What is poetic justice, and how far is it found in Macbeth by William Shakespeare?
[The complexity of the topic and space limit the extent of the application of the concept to a broad coverage of Macbeth.] Poetic justice is a very interesting, as well as an ancient concept evidenced as far back as Roman poet Horace and Greek essayist Plutarch. The concept was given the definitive phrase "poetic justice" in 1678 by Thomas Rymer in his critique of sixteenth century drama The Tragedies of the Last Age Considere'd.
Poetic justice has two parts to it and, until the period of Restoration comedy, was considered a requisite for all drama. Essayist and poet, Sir Philip Sidney, stated in Defense of Poetry that the presence of poetic justice was the only justification for fiction in a civilized society: fiction without poetic justice should be rejected and not written.
The two parts of poetic justice are (1) moral end results and (2) logical progression and results. Moral end results is my term for the need in dramatic works to have morally good and virtuous characters be rewarded, while the characters demonstrating vice must be punished. Said in standard form, the literary device of poetic justice requires virtue ultimately be rewarded and vice ultimately be punished. Logical progression and end results is my term for the requirement in dramatic works that the action and characters progress according to logic and that the end result be the logical outcome of the preceding action and characterization.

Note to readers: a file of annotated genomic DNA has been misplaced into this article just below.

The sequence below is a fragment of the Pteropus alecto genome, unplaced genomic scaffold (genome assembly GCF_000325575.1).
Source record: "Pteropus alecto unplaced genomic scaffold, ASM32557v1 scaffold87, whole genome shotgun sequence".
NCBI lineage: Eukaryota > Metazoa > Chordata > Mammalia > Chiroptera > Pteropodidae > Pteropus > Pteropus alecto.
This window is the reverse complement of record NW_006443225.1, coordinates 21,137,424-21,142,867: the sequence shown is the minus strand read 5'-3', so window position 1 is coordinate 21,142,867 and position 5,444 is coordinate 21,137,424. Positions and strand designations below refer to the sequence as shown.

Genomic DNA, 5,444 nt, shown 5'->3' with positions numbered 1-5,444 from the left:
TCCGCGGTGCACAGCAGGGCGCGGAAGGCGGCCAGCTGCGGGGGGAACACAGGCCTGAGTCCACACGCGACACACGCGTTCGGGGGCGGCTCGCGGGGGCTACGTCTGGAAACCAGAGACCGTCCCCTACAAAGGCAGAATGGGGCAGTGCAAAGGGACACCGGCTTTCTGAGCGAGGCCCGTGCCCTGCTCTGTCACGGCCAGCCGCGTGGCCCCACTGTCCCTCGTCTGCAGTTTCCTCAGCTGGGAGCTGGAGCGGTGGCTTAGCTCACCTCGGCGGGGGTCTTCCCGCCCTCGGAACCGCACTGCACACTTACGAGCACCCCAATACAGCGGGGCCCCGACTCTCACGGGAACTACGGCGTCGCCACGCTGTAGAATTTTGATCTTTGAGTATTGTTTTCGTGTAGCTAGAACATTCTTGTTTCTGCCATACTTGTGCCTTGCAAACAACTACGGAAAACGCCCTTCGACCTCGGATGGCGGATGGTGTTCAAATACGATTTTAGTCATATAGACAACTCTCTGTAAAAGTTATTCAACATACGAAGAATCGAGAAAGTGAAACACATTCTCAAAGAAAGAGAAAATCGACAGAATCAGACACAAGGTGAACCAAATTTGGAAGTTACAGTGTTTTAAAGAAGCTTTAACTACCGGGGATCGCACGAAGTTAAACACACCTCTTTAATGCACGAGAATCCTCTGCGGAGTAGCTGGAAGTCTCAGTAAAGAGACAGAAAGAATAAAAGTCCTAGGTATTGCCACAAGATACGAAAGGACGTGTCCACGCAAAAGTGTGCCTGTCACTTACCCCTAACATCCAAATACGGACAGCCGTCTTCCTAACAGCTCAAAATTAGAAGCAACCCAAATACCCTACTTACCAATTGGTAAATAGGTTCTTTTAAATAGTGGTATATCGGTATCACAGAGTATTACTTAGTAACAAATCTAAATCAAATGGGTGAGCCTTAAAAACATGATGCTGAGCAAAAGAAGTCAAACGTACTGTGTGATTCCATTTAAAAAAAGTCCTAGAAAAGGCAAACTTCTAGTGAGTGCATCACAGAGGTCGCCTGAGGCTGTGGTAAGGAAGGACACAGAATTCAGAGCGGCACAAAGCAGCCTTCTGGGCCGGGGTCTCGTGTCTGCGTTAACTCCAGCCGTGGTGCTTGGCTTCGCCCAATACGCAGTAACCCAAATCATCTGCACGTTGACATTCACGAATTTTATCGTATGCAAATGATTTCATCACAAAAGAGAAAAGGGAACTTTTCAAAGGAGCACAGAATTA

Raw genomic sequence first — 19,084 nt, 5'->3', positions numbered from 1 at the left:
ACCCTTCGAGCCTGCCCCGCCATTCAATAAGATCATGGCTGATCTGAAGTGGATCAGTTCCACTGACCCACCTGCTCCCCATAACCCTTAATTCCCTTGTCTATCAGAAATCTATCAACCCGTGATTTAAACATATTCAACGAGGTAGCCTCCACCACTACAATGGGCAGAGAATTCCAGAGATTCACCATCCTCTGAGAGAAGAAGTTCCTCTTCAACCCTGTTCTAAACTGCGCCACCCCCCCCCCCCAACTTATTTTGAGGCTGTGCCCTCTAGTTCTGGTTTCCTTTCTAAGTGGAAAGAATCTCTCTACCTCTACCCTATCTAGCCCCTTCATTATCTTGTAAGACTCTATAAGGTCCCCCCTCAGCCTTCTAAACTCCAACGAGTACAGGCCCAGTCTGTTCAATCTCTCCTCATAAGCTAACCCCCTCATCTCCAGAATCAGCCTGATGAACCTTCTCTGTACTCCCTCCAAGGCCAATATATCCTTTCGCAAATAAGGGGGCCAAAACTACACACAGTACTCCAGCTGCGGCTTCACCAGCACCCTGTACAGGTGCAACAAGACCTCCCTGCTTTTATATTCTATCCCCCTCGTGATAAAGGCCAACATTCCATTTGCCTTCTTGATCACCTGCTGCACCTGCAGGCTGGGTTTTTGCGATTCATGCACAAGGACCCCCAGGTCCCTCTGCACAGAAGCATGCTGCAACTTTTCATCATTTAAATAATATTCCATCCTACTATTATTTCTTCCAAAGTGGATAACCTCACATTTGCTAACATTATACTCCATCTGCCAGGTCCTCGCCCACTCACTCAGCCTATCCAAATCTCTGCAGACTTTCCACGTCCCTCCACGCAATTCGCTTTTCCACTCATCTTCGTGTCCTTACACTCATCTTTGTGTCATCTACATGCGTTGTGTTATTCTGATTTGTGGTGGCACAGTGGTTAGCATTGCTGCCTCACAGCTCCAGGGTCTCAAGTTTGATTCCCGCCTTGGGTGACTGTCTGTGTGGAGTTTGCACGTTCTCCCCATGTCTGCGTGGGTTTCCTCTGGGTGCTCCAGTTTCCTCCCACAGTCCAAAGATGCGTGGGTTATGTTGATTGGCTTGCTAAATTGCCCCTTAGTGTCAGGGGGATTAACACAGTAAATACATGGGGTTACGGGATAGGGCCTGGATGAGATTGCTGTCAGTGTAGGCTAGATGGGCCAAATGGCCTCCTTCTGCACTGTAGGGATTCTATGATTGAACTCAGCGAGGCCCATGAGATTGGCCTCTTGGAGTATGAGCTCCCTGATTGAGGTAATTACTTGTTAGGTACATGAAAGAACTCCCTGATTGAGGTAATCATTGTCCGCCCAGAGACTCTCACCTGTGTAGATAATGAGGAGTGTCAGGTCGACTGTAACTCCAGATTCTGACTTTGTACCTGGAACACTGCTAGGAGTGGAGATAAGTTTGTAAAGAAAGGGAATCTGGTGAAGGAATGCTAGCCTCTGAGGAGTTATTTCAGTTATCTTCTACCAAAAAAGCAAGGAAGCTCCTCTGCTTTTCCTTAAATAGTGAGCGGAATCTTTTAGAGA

As an example of the above, using another work by Shakespeare, King Lear may be criticized as not following logically because, though the actions follow an acceptable logic, Lear's transformations, according to some critics, are not logical. In other words, an intuitively blind individual cannot become a perceptive individual in the course of a dramatic work (although a rebuttal might be that this principle does not seem to be at work in Aristotle's poetics, i.e., regarding Oedipus Rex). To put this part of poetic justice in more standard terms, the literary device of poetic justice also requires the triumph of the limits of logic. In other words, critics would deny that the events happening to Lear would be enough for him to have a transformation; thusly, this eliminates epiphany and revelation from the purview of logic in drama.
Now, to apply this to the two central characters in Macbeth. Critics might say that Macbeth's transformation from a noble warrior and leader into a grasping pawn of (someone else's) ambition does not follow logic: characters do not logically change qualities in mid action. Proponents of Shakespeare's aesthetic might say that the dual catalysts of (1) scary prophetic witches who follow directly after battle, victory, and reward, and (2) a demanding, insulting power-crazed wife might be quite enough to shock a man into a digression from virtue to vice. Thus, critics of Shakespeare might say poetic justice does not apply to Macbeth, even though after Macbeth does turn to vice, his vice is punished. Regarding Lady Macbeth, critics and proponents might both agree that poetic justice is present in logic, as she does not have any epiphany or revelation spurred character changes: she is corrupt: she stays corrupt. Both might also agree that in Lady Macbeth vice is punished, first by her guilt-tortured madness and later by the loss of everything she possesses, including Macbeth himself. Thus, both might say poetic justice does indeed apply to Lady Macbeth.